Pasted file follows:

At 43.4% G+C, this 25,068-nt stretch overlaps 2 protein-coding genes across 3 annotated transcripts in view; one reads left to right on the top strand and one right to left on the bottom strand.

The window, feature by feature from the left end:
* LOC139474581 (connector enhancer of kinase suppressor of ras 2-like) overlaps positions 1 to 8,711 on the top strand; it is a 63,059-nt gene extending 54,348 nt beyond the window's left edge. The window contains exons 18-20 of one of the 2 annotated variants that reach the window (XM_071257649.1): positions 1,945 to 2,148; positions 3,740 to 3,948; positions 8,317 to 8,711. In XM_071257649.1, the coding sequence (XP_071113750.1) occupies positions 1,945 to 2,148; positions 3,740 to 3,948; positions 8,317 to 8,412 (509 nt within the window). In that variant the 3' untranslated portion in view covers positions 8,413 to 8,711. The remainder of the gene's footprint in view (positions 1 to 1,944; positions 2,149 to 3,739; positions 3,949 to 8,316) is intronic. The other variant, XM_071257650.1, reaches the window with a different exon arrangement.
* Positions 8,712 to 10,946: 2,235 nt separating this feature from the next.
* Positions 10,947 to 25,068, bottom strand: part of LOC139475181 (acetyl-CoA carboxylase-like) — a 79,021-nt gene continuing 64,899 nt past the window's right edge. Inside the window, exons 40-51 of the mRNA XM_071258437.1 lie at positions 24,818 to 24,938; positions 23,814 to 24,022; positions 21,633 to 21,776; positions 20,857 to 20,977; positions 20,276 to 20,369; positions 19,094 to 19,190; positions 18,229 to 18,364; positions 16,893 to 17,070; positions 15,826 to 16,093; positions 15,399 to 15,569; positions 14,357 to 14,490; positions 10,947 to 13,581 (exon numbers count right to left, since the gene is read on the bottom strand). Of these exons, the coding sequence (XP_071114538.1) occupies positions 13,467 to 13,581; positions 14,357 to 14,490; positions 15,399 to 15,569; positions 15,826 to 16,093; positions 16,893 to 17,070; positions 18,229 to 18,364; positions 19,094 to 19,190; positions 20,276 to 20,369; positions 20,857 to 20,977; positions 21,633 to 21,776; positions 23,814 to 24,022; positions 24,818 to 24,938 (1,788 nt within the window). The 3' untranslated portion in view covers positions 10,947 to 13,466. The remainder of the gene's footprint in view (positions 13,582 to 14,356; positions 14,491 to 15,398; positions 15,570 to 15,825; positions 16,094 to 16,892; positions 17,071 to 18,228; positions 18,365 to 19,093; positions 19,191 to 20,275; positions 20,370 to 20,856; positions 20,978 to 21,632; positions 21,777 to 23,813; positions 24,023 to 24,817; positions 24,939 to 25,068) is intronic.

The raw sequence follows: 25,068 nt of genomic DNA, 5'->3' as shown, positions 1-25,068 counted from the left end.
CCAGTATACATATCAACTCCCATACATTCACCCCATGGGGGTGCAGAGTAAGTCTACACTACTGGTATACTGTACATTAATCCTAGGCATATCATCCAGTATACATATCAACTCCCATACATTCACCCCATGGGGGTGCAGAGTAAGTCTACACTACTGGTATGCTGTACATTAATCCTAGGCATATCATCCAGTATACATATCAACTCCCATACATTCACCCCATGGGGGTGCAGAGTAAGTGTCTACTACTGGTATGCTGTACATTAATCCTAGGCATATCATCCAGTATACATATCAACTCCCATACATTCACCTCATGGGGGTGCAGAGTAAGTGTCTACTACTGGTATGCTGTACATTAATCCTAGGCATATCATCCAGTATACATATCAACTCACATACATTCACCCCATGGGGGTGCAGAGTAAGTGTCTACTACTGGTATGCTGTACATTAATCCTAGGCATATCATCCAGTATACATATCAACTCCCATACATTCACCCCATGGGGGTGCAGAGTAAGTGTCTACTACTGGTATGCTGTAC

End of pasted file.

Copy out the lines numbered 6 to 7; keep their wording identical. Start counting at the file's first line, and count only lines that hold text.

The raw sequence follows: 25,068 nt of genomic DNA, 5'->3' as shown, positions 1-25,068 counted from the left end.
CCAGTATACATATCAACTCCCATACATTCACCCCATGGGGGTGCAGAGTAAGTCTACACTACTGGTATACTGTACATTAATCCTAGGCATATCATCCAGTATACATATCAACTCCCATACATTCACCCCATGGGGGTGCAGAGTAAGTCTACACTACTGGTATGCTGTACATTAATCCTAGGCATATCATCCAGTATACATATCAACTCCCATACATTCACCCCATGGGGGTGCAGAGTAAGTGTCTACTACTGGTATGCTGTACATTAATCCTAGGCATATCATCCAGTATACATATCAACTCCCATACATTCACCTCATGGGGGTGCAGAGTAAGTGTCTACTACTGGTATGCTGTACATTAATCCTAGGCATATCATCCAGTATACATATCAACTCACATACATTCACCCCATGGGGGTGCAGAGTAAGTGTCTACTACTGGTATGCTGTACATTAATCCTAGGCATATCATCCAGTATACATATCAACTCCCATACATTCACCCCATGGGGGTGCAGAGTAAGTGTCTACTACTGGTATGCTGTAC